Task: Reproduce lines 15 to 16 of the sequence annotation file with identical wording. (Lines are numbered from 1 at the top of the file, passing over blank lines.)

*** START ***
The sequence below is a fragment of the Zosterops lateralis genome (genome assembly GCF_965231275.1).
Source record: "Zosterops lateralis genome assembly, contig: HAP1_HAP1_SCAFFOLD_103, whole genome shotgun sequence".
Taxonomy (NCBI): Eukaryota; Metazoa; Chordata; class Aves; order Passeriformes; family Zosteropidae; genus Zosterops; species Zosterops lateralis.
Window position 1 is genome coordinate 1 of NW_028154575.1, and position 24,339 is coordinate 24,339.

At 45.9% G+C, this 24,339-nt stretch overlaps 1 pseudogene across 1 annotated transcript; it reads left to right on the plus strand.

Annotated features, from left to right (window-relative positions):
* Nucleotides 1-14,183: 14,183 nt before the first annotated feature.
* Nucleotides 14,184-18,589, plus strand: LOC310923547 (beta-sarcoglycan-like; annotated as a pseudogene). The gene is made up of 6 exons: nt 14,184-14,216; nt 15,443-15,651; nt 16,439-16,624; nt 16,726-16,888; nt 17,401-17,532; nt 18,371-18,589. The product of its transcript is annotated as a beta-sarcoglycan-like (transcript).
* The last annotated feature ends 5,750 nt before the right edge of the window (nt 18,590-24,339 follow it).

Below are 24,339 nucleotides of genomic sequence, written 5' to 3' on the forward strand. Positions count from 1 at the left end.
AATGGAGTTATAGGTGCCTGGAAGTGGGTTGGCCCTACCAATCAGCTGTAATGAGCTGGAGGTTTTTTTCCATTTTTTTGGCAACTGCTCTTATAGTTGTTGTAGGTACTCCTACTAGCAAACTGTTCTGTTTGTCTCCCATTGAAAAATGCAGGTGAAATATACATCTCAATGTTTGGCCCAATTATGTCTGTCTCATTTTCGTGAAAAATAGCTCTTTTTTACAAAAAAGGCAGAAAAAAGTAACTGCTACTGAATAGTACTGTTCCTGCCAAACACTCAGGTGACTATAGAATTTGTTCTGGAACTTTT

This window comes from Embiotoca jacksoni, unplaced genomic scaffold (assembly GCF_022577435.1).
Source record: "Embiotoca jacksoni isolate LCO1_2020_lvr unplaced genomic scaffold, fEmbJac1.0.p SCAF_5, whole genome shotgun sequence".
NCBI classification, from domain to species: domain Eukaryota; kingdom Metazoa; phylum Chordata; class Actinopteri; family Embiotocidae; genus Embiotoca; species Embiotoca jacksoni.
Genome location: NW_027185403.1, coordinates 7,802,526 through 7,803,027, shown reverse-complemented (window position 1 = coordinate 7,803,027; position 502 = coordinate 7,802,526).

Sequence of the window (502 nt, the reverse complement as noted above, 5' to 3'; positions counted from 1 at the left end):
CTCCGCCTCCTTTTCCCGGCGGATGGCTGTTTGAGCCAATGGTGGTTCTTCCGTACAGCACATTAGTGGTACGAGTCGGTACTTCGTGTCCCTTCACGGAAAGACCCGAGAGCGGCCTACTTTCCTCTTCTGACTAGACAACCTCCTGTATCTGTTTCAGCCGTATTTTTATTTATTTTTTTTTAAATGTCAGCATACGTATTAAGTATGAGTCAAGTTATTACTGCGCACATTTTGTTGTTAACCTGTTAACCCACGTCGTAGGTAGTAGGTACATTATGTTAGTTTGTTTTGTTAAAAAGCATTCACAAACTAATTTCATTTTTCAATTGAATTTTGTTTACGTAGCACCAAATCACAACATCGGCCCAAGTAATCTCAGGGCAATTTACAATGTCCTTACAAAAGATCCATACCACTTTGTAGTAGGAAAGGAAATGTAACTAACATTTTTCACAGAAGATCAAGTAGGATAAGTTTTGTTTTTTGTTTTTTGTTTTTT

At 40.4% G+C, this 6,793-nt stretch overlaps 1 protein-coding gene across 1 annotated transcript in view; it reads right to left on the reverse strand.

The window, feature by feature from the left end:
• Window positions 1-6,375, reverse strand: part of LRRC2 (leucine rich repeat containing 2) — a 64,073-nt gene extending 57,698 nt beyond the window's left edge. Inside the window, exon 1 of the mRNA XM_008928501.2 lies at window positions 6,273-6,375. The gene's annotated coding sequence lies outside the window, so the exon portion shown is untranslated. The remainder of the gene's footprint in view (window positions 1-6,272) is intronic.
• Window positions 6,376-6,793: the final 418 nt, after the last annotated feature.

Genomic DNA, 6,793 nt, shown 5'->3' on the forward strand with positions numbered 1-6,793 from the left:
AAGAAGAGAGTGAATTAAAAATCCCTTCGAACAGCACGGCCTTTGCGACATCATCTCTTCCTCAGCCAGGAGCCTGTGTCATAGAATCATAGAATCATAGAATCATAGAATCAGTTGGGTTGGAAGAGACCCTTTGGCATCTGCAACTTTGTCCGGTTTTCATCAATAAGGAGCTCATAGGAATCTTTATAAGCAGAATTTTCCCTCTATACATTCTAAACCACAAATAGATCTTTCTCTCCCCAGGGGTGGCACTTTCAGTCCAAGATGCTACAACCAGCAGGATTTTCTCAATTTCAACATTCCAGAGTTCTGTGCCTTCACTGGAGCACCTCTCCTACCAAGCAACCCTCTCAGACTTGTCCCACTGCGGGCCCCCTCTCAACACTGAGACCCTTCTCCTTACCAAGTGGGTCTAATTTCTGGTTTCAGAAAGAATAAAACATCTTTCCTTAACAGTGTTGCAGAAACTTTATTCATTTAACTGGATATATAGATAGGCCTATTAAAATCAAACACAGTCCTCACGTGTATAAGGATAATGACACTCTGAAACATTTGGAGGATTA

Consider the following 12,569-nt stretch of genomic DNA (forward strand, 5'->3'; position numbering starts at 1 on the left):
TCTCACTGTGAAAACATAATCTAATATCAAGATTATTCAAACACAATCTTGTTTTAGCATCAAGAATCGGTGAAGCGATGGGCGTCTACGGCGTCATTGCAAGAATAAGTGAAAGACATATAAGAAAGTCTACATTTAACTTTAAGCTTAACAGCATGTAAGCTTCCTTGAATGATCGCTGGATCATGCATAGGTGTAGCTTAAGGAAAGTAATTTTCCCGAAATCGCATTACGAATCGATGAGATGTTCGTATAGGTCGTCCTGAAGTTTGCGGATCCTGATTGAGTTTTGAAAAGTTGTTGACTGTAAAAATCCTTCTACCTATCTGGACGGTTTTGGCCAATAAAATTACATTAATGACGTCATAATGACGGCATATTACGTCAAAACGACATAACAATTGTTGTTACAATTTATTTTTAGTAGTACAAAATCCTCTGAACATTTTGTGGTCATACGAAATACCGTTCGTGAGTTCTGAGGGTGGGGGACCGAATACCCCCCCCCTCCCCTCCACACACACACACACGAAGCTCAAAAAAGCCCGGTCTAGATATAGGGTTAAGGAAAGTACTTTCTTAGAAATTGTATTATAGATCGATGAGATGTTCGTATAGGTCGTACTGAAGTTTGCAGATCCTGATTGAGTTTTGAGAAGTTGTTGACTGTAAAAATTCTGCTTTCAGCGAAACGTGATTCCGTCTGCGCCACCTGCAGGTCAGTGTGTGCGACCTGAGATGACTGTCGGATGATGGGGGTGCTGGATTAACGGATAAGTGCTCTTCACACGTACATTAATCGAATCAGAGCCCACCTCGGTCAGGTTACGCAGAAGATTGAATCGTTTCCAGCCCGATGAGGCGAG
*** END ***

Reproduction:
Genome location: NW_027185403.1, coordinates 7,802,526 through 7,803,027, shown reverse-complemented (window position 1 = coordinate 7,803,027; position 502 = coordinate 7,802,526).

Sequence of the window (502 nt, the reverse complement as noted above, 5' to 3'; positions counted from 1 at the left end):